St. Petersburg City Council member Lisa Wheeler-Bowman will face Eritha “Akile” Cainion in the Nov. 5 general election after dominating Tuesday night’s primary election with 58 percent of the vote after all ballots were counted.
Wheeler-Bowman is the District 7 incumbent representing voters in parts of south St. Pete including the Deuces Live area.
While Cainion came in a distant second with 24 percent of the vote, the top two vote-getters in St. Pete primary elections for City Council advance to the general election regardless of the vote margin.
Overall voter turnout in the race was 16.5 percent.
Two other candidates also ran. Sarah Elizabeth Moore collected just 14 percent of the vote, which is an impressive number considering she waged an almost nonexistent campaign and raised less than $800. Chico Cromartie earned 5 percent of the vote.
He didn’t raise any funds and was largely inactive on the campaign trail, but received a brief glimmer of coverage after posting several comments on social media disparaging the LGBTQ community and arguing support for “homosexuals” in St. Pete was robbing the black community of resources. He threatened that if voters did not cast a ballot for him, the city would be overrun by a pro-LGBTQ agenda.
Wheeler-Bowman was the runaway front-runner in the race as a mostly popular incumbent. She had also been consistently raising more funds than Cainion whose campaign was almost exclusively grassroots until a sudden surge in late July when she posted nearly $13,000 in fundraising.
“Thank you to everyone who came out to vote for me today and thank you to all my wonderful supporters who made this night possible. Our message of working together and building a St. Pete that works for everyone has resonated with the voters of our District. I can’t wait to share this message with the rest of the City and continue doing the work I love as the City Council member for District 7,” Wheeler-Bowman said in a statement.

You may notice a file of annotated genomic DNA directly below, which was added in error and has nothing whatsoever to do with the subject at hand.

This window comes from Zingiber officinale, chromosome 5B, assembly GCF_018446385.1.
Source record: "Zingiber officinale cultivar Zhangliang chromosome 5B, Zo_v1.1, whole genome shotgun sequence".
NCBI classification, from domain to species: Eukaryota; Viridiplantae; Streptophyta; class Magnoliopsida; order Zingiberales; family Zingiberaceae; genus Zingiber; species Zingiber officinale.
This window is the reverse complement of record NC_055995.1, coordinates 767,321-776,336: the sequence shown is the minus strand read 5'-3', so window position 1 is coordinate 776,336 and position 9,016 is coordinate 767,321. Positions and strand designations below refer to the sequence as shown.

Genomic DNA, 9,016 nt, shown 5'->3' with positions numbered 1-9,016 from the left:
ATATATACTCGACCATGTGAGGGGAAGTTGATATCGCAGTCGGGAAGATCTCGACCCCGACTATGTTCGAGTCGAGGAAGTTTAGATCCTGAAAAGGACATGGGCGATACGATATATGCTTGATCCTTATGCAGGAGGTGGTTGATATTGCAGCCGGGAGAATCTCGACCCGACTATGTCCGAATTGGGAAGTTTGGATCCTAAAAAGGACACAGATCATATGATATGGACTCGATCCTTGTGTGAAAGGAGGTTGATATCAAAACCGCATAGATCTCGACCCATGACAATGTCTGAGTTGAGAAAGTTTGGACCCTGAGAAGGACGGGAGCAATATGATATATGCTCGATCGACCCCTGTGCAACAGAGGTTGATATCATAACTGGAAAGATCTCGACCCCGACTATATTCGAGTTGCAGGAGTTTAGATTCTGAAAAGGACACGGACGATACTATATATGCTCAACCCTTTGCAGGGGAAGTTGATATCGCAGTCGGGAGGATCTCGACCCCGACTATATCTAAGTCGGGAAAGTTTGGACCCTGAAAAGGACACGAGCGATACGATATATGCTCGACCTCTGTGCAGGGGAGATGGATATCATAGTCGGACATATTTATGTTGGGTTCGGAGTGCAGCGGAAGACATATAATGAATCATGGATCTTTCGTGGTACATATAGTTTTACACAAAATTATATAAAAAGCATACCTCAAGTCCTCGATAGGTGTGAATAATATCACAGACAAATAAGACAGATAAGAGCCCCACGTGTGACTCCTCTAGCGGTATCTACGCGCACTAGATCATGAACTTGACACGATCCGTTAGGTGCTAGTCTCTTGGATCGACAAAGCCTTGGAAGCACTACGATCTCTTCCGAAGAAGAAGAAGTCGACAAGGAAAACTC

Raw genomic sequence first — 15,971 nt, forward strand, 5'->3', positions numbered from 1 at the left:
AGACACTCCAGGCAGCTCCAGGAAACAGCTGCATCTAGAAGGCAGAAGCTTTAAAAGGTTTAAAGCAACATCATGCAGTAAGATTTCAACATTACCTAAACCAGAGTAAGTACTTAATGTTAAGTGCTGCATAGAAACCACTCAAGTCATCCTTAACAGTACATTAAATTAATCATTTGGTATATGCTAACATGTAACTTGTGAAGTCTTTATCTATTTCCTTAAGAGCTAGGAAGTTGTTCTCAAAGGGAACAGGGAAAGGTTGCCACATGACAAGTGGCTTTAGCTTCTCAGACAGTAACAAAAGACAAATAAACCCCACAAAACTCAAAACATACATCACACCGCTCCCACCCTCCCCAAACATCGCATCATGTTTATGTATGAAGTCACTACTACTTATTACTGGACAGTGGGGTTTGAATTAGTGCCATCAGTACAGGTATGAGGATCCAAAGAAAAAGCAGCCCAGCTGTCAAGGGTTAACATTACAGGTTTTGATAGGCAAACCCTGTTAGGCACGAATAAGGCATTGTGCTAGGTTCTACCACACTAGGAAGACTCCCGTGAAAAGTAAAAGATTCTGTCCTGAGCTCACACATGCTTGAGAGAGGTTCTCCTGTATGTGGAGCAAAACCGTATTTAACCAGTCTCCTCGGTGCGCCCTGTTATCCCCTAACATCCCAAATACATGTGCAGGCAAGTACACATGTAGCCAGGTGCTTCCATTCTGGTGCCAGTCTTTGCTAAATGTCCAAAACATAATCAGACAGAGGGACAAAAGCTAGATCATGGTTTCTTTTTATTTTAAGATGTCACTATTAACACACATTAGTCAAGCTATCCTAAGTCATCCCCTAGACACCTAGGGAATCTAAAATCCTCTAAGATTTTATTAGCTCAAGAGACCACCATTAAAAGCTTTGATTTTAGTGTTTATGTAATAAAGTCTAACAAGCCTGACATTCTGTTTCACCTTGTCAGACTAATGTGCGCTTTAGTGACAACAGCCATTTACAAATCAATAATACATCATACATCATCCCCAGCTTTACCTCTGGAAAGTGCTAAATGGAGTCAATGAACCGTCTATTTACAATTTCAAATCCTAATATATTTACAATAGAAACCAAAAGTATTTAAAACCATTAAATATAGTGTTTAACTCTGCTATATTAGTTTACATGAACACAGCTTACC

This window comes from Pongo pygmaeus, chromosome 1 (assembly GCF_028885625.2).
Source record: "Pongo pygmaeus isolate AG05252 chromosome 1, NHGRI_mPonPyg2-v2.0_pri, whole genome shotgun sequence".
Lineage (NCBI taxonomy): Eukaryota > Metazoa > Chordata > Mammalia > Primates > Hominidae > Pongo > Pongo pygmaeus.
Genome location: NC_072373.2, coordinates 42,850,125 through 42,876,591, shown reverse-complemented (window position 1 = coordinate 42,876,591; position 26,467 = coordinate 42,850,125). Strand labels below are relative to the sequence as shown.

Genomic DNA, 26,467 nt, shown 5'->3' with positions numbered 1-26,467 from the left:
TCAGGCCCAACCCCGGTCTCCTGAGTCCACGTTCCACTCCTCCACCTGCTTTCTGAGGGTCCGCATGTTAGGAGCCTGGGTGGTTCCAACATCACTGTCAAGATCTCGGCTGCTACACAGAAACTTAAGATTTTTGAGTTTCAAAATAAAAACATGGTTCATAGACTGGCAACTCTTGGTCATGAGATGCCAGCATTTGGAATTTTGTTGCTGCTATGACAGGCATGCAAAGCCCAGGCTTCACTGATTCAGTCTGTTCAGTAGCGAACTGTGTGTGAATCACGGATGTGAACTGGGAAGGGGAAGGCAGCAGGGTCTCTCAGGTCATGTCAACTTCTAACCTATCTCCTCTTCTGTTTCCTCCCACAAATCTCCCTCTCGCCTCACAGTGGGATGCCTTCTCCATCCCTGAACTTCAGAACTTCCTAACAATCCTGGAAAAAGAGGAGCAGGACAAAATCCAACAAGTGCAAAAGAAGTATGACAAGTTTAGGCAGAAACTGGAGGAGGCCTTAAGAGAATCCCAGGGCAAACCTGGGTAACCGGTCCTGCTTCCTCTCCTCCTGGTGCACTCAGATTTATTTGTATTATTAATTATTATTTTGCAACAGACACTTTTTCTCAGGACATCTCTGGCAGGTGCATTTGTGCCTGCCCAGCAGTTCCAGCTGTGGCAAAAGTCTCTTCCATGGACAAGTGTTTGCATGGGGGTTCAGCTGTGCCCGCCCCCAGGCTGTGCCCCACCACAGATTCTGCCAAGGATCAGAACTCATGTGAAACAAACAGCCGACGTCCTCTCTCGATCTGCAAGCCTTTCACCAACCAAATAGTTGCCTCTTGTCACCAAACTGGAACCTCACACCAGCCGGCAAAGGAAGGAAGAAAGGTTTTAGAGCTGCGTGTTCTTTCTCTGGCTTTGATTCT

Backed by the Uhuru group seeking reparations for African American citizens, Cainion tapped into a nationwide network of supporters that share a similar message and oppose, as Cainion does, gentrification of poor neighborhoods.
The boost put Cainion within $6,000 of her incumbent opponent and left her with more cash in the bank. But following that report, Wheeler-Bowman had her own surge and rounded out primary campaign fundraising with $34,000, $10,000 more than Cainion.
Heading into the general election, the two will be on equal footing with funds left in their campaign coffers. Wheeler-Bowman has $7,700 left to spend, according to the latest campaign finance reports. Cainion has $7,500.
Fundraising rules reset after the primary election, which means Wheeler-Bowman can tap back into special interest donors who write large checks. That benefit won’t affect Cainion whose contributions were mostly small dollar contributions of $10-$20 each.